When is it first experienced? ‘early on the first day of the week, while it was still dark.’ That is doubly liminal, for not only is it dawn, place between night and day, it is also the first day – point of transition from the old week to the new – and coincidentally at the time when the sabbath is over, so that symbolically the old Jewish covenant based on law is left behind, in favour of the new covenant of love. Hearts broken on the anvil of the law, are restored in love. The implication is that the actual ‘resurrection’, this restoring of hearts, has occurred earlier in the thick of night, and that what Mary and the other disciples experience is its effects. This is entirely compatible with Jewish thought, in which the great litany of the Passover meal remembers all the saving works of God done at night.
So where is the resurrection first experienced according to the account in John? At a tomb – and a rock tomb at that; a cave which can be entered. All such places are liminal, suggesting the psychological space between life and death. But there is more -Mary eventually encounters the risen Jesus in the garden, itself a liminal space, neither inside nor truly outside; later the disciples encounter the risen Jesus in other such places, beaches and on the road. These are the places of encounter – you know them – it’s the place in the plane or the train or in the airport, where you don’t belong to anyone or anywhere and there is a little gap where God can speak to you.
And what about the ‘who’ of the resurrection – or perhaps it should be the ‘to whom’? Well according to John the first person to experience the resurrection is Mary Magdalene, and all the gospels agree that the first encounters were with women – the women who stayed through the crucifixion and did not betray or run away. Women who are themselves liminal people. For these women are not exactly conventional, are they? – or they would not be creeping about in the dark seeking to care for the body of a crucified criminal. And they are asked to perform a task conventionally reserved to men in their culture – that of bearing witness. Much of what we know about Mary Magdalene has been coloured by later commentary designed to discredit her witness, but if there is any underlying truth in the claim that from her Jesus cast out seven demons, then perhaps she also knew some challenges to her mental health. That too is precious liminal space. What we certainly know about her, is that she loved Jesus passionately, with all her being – and a person who loves without reserve is also a liminal being.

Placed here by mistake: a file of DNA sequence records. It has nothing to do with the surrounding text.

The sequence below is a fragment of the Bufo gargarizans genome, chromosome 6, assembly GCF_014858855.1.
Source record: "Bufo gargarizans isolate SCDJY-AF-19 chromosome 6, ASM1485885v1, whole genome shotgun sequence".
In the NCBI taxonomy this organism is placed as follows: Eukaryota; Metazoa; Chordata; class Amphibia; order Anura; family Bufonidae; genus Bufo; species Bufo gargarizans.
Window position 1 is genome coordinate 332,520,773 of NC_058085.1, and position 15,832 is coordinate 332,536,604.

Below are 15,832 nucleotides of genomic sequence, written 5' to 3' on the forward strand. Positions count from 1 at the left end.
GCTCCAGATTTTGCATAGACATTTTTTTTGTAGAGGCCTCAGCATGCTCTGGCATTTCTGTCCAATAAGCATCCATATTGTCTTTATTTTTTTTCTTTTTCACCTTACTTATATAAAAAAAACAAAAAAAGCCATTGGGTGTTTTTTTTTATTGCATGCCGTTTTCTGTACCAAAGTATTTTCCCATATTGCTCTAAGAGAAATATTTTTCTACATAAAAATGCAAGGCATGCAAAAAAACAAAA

liminality as hope giver
So, resurrection occurs in the times and places and with the people who are liminal. This gives us hope. For every one of us experiences liminality – whether that be the joyous liminality of a walk on the beach at sunset, or the struggling ‘in-between- times of sickness and grief so many of us have known recently. We are constantly being invited across the next threshold. As John O’Donohue points out:
“A threshold is not a simple boundary; it is a frontier that divides two different territories, rhythms, and atmospheres. Indeed, it is a lovely testimony to the fullness and integrity of an experience or a stage of life that it intensifies toward the end into a real frontier that cannot be crossed without the heart being passionately engaged and woken up. At this threshold a great complexity of emotion comes alive: confusion, fear, excitement, sadness, hope. This is one of the reasons such vital crossings were always clothed in ritual. It is wise in your own life to be able to recognize and acknowledge the key thresholds: to take your time; to feel all the varieties of presence that accrue there; to listen inward with complete attention until you hear the inner voice calling you forward. The time has come to cross.”
And in those moments Christ comes to us – not taking away pain, struggle or new love, but giving them new meaning; restoring our broken hearts and creating ways across the breach. To live with such hope and meaning is to live with the resurrection. So may we rejoice in our liminal times and places; may we seek them out when our spirits are cramped and confined; and may we discover in and through them the resurrected Christ. In whose name. Amen
by Penny Jones, for Easter Day, 17 April 2022
 From ‘To Bless the Space Between Us’ John O’Donohue